Stuart Island lies right at the northwest corner of the San Juan Islands in Washington. Why it belongs to the Americans is a story in itself, involving pigs and diplomacy, which are not words you often hear in the same sentence. Suffice it to say, Stuart Island is close to the southern Gulf Islands in Canada, just across from Bedwell Harbour on South Pender Island. After a quick clearing of Customs & Immigration at either Friday Harbor or Roche Harbor, you are free to explore this charming island.
A glance at the chart shows there are two excellent anchorages, well protected, and spacious on a grand scale. Prevost Harbor on the north side is accessed from Boundary Pass, while Reid Harbor on the south is convenient if you have just cleared border formalities in nearby Roche Harbor.
Both anchorages feel remote with a minimum of buildings, roads or other human clutter. Instead, forests of fir, maple and arbutus ring the water, and holding is good in 25 to 30 feet over sand and mud, with protection from most wind directions. There’s a convenient trail that leads 200 yards between the two bays, and roads lead from the west end of both, converging to lead to Turn Point (more on that later).
The head of Reid Harbor is popular with kayakers. There’s a gravel beach to pull up on, and tent sites under the trees. In 2003 the San Juan Preservation Trust acquired the land where the campsites now stand. This 13-acre waterfront property had previously been a children’s summer camp, but had become derelict. Over a period of years, volunteers returned the property to its natural state as you see it today.
It’s a short five-mile paddle from Roche Harbor, so tours of novice kayakers, under the watchful eye of one or more patient guides, are often seen in the bay. Like cyclists on the road, pass with care—some are not as confident as they seem.
Also at the head of Reid Harbor a road climbs through the forest to the west. Known locally as ‘the Hill,’ it’s a grade that captures your attention for 15 minutes as you gain about 250 feet of elevation. In the summer, the shadows from the tall trees are a relief as you stride up the gravel to reach the school (which closed in 2007 due to a lack of students). Close by there’s a water tap (appreciated on hot days) and a tiny retail outlet called the Treasure Chest, operated by a local family, the Bensons. A covered stand sells T-shirts and fleece tops printed with local Stuart Island themes. There’s no one in attendance—use the honesty box or mail in a cheque.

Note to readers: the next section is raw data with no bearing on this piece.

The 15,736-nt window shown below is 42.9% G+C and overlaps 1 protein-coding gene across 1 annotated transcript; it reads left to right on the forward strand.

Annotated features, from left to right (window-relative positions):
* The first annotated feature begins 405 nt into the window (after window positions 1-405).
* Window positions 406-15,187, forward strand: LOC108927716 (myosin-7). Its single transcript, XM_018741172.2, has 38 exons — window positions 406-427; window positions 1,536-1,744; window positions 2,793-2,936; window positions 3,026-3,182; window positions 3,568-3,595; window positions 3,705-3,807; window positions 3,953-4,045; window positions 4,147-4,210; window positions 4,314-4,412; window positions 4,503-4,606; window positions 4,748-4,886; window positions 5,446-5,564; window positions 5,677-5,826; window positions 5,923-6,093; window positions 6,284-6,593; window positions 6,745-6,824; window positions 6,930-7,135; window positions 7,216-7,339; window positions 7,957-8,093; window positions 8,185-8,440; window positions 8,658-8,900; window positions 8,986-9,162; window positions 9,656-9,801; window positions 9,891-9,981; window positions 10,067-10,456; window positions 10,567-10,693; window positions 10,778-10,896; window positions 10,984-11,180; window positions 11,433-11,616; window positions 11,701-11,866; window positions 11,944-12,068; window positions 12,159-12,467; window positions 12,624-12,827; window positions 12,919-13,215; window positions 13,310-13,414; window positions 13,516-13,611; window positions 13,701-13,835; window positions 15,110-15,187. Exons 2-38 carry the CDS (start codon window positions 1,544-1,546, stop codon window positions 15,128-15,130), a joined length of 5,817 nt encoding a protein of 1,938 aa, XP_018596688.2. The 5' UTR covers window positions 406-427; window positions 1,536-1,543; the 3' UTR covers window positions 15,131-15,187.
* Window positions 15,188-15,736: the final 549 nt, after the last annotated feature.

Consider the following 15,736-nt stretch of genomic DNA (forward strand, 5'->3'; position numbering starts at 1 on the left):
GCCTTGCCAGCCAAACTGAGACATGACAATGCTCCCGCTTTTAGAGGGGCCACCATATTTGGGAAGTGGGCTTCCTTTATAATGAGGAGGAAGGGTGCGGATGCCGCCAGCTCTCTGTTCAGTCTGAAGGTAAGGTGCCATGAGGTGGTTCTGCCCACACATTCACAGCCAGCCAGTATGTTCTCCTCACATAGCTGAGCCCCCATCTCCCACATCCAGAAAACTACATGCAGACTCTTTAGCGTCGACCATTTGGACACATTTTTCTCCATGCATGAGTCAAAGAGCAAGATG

Congratulations, you’ve just done all the hard work. From the school, it’s a pleasant 1.5-mile amble (30 to 40 minutes) along the road to the Turn Point lighthouse—well worth the walk to see this national monument. Again, large trees provide welcome shade in the summer for much of the distance. On the way, open fields let you look east to Mount Baker and Prevost Harbor. A road from the Prevost anchorage joins the Reid Harbor road after a while. Beyond the junction you’ll parallel one of the island’s two airstrips, an undulating swath of grass that made us grateful to have arrived by boat and not by plane!
The final half-mile descends gently (uphill on the way back) to the lighthouse and buildings. Shortly before the headland comes into view, paths on the left lead to cliff tops overlooking Haro Strait, where there are views west to the Saanich Peninsula on Vancouver Island.
The headland is impressive, jutting out where Haro Strait meets Boundary Pass. Small cliffs drop to the water, and strong currents pump huge amounts of water past the shore, sending vortices spooling off into the sea. It’s not a place to fall in accidentally.
The point’s name derives from the obvious need for large vessels to make a 90-degree course change, whether coming from or going to the Port of Vancouver. The buildings are in good repair and date back to 1893 when the Light House Service was a force to be reckoned with, and built splendid homes and outbuildings for their keepers. They operated this important station with its increasing marine traffic until 1939, when the US Coast Guard took over. In 1974, like so many others along the coast, the light was automated. The property is now controlled by the Bureau of Land Management.
The walk to Turn Point Lighthouse is justifiably popular, but it misses a better hike that we rate as one of the very best in the Georgia Strait/Puget Sound area. The whimsically named Tip Top Hill is a gem of a walk. Short and easy, it delivers a spectacular vista of much of the region from its summit ridge. In addition, being south facing, it dries early in the spring, there’s no squelchy salal and mud to traverse, and the spring flowers across the meadows in April are second to none.